5 Ways I Fight Powdery Mildew in My Garden

A wet summer means my bee balm is infected with the fungus powdery mildew. Here’s what I’m doing to control it and you can try, too.

by Jessica Walliser
PHOTO: Scott Nelson/Flickr

We’ve had an incredibly wet summer this year here in Pennsylvania. That combined with our cooler temperatures has created the perfect recipe for fungal diseases. Although my tomatoes have yet to develop blight (knock on wood!), my bee balm is absolutely smothered in powdery mildew. Sadly, this hardy perennial is notorious for its susceptibility to this fungal issue. And though the mildew isn’t likely to kill my plants, it sure does make them look miserable by covering the leaves with a heavy white dust. Severe infections can limit photosynthesis, and impede growth and yield in vegetable crops.

Powdery mildew is the result of several different species of fungal organisms that live on the leaves of certain plants. Lilacs, phlox, cucumbers, grapes, squash, melons and several other species are prone to attacks. Yes, it’s largely an aesthetic issue, but there are some things that can be done to help keep powdery mildew at bay.

1. Choose Varieties Wisely
In the vegetable garden, be sure to choose varieties of squash, cucumbers and melons with an innate resistance to powdery mildew. Read seed catalogs carefully and look for varieties with a proven resistance to the pathogen. You can also look for a “PM” on the seed packet itself—that’s the code seed sellers use to designate a particular variety as powdery mildew resistant. On these members of the squash family, powdery mildew appears as a white dusting on the leaves that can eventually cause the leaf to turn brown, dry up and drop off.

2. Water Properly
Powdery mildew tends to develop when water rests on the leaf surface, so irrigate near the root zone—not overhead—if possible. Watering during the morning is a good idea, as well. This allows the foliage to dry before nightfall. In years like this one, though, Mother Nature is taking care of the watering and her timing has been less than perfect; it’s been raining a few nights a week almost all summer long.

3. Give Plants Space
Allow plenty of room around susceptible plants to increase the air circulation. I divide my bee balm every four or five years to keep the plant from getting too dense. Be sure to provide plenty of room for vining crops in the vegetable garden, as well.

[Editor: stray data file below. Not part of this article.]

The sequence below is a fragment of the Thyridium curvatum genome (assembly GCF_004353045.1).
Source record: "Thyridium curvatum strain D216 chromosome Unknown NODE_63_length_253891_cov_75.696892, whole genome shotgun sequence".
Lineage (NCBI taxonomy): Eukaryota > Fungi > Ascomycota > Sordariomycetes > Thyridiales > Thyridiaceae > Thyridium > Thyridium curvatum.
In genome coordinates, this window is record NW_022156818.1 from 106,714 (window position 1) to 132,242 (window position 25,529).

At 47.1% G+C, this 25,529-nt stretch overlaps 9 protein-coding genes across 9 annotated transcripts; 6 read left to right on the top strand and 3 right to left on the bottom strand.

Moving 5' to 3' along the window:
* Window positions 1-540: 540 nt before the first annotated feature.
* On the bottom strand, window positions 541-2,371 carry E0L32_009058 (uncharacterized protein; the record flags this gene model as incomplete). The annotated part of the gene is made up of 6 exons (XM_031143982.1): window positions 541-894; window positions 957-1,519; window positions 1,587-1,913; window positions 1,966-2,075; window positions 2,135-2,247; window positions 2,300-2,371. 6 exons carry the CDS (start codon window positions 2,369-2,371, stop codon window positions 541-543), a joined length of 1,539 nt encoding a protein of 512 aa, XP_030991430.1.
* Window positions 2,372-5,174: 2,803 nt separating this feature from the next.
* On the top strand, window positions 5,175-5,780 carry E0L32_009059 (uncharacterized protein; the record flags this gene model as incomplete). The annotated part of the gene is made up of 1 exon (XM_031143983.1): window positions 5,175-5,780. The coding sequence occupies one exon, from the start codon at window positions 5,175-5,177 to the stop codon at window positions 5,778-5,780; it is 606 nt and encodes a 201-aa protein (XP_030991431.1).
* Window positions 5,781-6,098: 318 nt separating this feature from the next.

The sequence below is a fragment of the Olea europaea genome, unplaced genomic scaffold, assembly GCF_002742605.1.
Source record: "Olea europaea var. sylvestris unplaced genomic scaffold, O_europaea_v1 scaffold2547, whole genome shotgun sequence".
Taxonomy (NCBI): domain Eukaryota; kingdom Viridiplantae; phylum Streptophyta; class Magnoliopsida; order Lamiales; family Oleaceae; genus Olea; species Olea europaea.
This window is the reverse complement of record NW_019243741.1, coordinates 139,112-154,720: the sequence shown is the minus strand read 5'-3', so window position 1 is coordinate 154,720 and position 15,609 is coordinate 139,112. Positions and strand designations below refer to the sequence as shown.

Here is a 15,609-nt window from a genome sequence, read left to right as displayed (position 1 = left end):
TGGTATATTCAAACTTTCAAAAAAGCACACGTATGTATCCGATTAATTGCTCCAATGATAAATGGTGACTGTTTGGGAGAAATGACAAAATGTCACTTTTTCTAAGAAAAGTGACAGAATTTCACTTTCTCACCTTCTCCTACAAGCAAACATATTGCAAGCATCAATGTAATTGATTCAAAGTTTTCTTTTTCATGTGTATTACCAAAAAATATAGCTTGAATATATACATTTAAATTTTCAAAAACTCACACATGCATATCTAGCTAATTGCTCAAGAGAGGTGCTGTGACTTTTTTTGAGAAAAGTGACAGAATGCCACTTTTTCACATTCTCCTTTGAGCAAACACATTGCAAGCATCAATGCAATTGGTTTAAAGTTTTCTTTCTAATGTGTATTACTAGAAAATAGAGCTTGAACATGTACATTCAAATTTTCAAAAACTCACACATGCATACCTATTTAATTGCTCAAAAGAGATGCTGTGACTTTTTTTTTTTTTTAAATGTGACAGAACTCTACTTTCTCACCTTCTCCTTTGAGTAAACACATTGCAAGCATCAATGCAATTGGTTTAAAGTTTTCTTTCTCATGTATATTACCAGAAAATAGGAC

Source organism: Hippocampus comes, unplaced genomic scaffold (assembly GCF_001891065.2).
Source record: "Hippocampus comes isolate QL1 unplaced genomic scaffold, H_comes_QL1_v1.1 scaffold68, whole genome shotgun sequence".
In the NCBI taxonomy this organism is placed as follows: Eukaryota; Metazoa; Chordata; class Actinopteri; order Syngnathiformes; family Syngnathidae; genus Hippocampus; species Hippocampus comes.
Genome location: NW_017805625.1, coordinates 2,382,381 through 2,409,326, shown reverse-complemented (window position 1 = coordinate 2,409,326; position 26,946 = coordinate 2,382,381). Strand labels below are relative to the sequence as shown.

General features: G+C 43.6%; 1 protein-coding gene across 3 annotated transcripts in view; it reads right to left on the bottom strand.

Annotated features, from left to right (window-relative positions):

4. Use Organic Fungicides
Like many other fungal infections, powdery mildew is best managed preventatively because once the organism strikes, it’s difficult to control. If I bother to do anything at all, I use a biofungicide based on the active ingredient Bacillus subtilis. Bacillus subtilis is a bacterium that attacks many fungal organisms, including powdery mildews, rusts, anthracnose, blights, brown rot and several others. It’s applied as a foliar spray and is certified by the Organic Materials Review Institute. Ideally, you should begin to use it early in the season according to label instructions and make regular applications to keep the fungus from taking hold. Although several name brands exist, the one I see most often at my local nursery is Serenade.

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5. Remove Diseased Plants
Someday I will dig out all the susceptible bee-balm varieties at my house and replace them with mildew-resistant varieties. Some good options include Marshall’s Delight (a medium pink), Claire Grace (lavender), Prairie Night (purple), Aquarius (pale pink) and Stone’s Throw Pink.

Do more to help combat disease in your garden:

  • 9 Diseases Killing Your Eggplant
  • 4 Tips for Growing Disease-Free Grapes
  • 3 Problems That Could Ruin Your Garlic Crop
  • 7 Diseases That Could Be Killing Your Beans
  • 7 All-Natural Solutions to Greenhouse Problems


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